“Tomorrow” has come and gone again. Each day out here just seems to quickly vanish before your eyes. It could be that our schedule is so different than back home. It gets so hot midday that its nearly impossible to get anything done. We’ve been waking up around 4:15am so we’re ready to practice at camp by 5:30. We hold each training session for about two hours and end up visiting with friends until we get a ride back around 9:30. When we get back to the UNHCR compound we can relax until our 3:30 training session. I say relax, but Gabriel has been working straight through on his many incredible i-ACT projects, and James is working hard with keeping all the footage he takes organized. I can’t imagine how many hours of footage he’s taken since the airport in Paris. We hold our second session until about 6pm, and have to head back before dark, have dinner at the compound around 7:00 and then head to our rooms after we relax a little bit, and talk about the day. It’s like each day is broken into two “mini” days in one. The United States should definitely look into at least a two hour ciesta during the afternoon, it’d probably make a lot of people less cranky! The schedule we’ve adjusted to is nothing in comparison to our diet. I’ve eaten bagged tuna each night for dinner since we’ve been here, and I really just have some snacks throughout the day like nuts, power bars, granola bars, and dried fruit. I think Mark referred to it as the Darfur Diet. It’s actually been working pretty well, that and the fact we coach in over 100 degree heat, and drink what seems like gallons of water each day. I think I’ve finally decided that I want lobster for my first dinner when I get home, if anyone is interested in joining me.
The hardest part of these days passing by in a hurry is that tomorrow is our last full day, and I need to begin saying goodbye to my new friends at the camp. Now, I know I’ve explained that emotions have been running high, but they haven’t hit me in the moment yet. The oddest thing is that it hits me when I sign on to the computer and see comments on our blogs or check Facebook and see what a difference were also making back home and even around the world. That’s when I get choked up, while I’m alone in my room. When I read that my older brother, said he’s been reading our blogs to his two young boys as bedtime stories, or when my older sister said she was showing our pictures to my little niece Madison who said, “oh it’s Bion. I love Bion. And look he has friends.”; for some reason that’s when it all hits me. That what we’re doing isn’t just building a soccer team, but we’re changing lives. Not just the lives of the precious Darfuri people and players of Darfur United, but friends and family back home, people from around the world, and most of all, our own.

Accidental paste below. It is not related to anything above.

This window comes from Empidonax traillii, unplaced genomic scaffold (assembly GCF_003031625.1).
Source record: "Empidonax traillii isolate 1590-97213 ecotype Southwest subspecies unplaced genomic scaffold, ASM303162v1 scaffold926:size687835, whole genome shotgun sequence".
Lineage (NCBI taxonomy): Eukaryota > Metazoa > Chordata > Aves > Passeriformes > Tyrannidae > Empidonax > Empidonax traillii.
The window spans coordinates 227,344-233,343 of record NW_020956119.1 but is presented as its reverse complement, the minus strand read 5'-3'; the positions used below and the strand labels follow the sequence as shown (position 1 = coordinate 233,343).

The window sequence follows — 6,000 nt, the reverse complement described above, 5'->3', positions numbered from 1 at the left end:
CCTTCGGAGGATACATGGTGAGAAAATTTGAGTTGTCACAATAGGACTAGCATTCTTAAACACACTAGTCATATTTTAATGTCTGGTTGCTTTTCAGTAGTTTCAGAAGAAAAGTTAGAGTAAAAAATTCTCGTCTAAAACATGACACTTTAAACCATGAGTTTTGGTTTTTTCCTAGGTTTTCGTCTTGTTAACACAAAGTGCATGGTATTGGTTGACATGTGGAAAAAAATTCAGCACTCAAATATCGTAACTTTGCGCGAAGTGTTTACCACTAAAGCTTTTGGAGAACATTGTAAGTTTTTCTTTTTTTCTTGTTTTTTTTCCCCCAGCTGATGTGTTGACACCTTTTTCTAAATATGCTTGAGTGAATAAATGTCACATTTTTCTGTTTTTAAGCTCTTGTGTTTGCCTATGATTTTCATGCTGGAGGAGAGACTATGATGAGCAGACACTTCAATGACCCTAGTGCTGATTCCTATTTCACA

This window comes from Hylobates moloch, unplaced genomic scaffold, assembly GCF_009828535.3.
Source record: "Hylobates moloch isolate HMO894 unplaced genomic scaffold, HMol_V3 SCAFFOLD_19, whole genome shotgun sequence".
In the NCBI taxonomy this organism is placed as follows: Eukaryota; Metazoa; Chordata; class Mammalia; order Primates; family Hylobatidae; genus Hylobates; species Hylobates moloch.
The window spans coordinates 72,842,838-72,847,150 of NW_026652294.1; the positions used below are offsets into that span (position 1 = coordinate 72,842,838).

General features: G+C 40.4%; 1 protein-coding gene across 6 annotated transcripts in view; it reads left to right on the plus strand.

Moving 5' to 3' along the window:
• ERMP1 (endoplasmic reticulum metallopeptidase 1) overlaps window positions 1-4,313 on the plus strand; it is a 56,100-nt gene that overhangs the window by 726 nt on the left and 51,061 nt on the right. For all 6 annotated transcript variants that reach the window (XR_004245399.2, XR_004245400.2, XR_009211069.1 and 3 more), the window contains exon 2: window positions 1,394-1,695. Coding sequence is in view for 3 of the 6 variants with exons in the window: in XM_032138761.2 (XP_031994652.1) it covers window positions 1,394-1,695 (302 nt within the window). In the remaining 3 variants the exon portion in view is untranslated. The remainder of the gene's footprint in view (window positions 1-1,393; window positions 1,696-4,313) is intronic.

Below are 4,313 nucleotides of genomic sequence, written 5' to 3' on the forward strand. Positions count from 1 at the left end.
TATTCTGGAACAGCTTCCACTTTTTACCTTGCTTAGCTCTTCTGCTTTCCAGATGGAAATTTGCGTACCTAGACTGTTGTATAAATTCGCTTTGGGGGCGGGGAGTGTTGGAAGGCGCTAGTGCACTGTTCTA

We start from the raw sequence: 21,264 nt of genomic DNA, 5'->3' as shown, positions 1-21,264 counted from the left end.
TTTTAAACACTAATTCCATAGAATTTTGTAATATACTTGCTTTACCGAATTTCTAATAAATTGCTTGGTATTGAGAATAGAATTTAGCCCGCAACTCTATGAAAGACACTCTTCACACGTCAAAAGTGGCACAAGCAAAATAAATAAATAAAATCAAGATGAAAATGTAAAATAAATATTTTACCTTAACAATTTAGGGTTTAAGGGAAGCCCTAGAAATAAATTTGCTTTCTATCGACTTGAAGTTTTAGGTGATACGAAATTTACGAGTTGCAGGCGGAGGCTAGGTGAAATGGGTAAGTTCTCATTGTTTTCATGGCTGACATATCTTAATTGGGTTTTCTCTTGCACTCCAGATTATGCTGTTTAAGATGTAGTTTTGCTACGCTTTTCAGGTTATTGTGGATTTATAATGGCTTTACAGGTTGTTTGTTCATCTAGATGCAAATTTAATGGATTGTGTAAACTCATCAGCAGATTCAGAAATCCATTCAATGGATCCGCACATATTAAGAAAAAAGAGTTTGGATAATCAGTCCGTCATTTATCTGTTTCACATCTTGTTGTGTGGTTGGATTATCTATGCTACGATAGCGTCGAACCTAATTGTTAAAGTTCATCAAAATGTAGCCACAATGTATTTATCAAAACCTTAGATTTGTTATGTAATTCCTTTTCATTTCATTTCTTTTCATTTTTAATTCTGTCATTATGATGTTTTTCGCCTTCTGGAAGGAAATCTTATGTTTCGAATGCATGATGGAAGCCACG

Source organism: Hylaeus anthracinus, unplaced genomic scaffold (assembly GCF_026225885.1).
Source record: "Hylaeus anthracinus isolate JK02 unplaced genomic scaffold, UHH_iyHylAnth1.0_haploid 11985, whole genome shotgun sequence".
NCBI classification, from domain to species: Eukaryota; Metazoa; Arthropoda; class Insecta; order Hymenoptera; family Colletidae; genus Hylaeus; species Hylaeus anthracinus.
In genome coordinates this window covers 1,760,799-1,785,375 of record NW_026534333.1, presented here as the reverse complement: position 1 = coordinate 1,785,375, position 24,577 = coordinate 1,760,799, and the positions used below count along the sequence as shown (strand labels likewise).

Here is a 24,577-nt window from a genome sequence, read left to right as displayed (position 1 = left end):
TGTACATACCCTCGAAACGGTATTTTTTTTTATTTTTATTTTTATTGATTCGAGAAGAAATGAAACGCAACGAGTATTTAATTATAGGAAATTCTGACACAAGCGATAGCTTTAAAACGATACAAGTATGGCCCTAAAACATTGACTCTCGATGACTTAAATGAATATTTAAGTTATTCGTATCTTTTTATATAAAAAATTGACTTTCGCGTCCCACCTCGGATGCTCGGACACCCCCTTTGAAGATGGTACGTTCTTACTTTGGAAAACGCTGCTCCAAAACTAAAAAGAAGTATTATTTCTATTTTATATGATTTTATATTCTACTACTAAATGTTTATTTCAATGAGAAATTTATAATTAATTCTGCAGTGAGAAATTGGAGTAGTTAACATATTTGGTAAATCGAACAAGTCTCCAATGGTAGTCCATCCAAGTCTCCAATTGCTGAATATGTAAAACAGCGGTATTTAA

So as I get ready to sleep, I’ll be thinking about my new friends Murtada, Rahma, Ali, Umda, Abdulaziz, all the players of Darfur United, and the countless young children who have spent there days keeping us company by the field.
Brian – its been the best part of my day and I so look forward to your posts. Soak it all up and come home safe. Can’t wait to hear about it first hand!
I’ve been reading the blogs and watching the podcasts this past week. It’s like reading a good book that you just can’t put down, you just can’t wait to get to the next chapter to see what happens next. I’ve been sharing on FB and updating my co-workers daily. The reality of an all-refugee soccer team is just amazing! We all are already cheering for Darfur United in the Viva World Cup. I’m so very proud of you!
Oh yea…Let me know when you want that lobster.
Thank you for taking the energy to share your experience with us all. I’m sure you are dead tired at the end of the day. This is such an amazing thing, for lack of a better word, you guys are doing with your new friends. The international community (governments, UN, …) has failed at bringing hope and inspiration to the people of Darfur. It’s amazing that a few dedicated people are able to have such an impact.